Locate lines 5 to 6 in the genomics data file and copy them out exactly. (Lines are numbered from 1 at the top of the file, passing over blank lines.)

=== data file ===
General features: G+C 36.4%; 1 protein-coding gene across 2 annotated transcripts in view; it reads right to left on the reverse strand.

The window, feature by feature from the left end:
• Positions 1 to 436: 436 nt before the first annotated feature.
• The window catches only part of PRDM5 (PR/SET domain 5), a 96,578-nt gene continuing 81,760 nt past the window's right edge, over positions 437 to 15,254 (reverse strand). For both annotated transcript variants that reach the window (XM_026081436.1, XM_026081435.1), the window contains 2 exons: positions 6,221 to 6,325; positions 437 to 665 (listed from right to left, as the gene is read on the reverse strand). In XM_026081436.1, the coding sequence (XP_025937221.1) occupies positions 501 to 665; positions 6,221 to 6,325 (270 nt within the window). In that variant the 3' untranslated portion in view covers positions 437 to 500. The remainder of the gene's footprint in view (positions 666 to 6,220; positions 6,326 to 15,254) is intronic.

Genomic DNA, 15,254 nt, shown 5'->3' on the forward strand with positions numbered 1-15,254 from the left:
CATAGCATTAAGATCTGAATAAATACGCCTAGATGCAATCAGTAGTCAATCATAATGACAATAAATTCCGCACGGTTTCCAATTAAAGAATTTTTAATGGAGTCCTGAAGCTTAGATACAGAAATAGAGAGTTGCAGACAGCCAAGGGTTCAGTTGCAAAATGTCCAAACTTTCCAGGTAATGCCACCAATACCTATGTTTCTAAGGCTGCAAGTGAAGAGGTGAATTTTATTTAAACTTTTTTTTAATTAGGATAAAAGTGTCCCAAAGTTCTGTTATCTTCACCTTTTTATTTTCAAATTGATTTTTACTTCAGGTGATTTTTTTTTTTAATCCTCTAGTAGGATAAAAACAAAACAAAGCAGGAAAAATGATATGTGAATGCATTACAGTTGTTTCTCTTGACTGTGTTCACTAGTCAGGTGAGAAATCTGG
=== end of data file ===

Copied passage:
Genomic DNA, 15,254 nt, shown 5'->3' on the forward strand with positions numbered 1-15,254 from the left:
CATAGCATTAAGATCTGAATAAATACGCCTAGATGCAATCAGTAGTCAATCATAATGACAATAAATTCCGCACGGTTTCCAATTAAAGAATTTTTAATGGAGTCCTGAAGCTTAGATACAGAAATAGAGAGTTGCAGACAGCCAAGGGTTCAGTTGCAAAATGTCCAAACTTTCCAGGTAATGCCACCAATACCTATGTTTCTAAGGCTGCAAGTGAAGAGGTGAATTTTATTTAAACTTTTTTTTAATTAGGATAAAAGTGTCCCAAAGTTCTGTTATCTTCACCTTTTTATTTTCAAATTGATTTTTACTTCAGGTGATTTTTTTTTTTAATCCTCTAGTAGGATAAAAACAAAACAAAGCAGGAAAAATGATATGTGAATGCATTACAGTTGTTTCTCTTGACTGTGTTCACTAGTCAGGTGAGAAATCTGG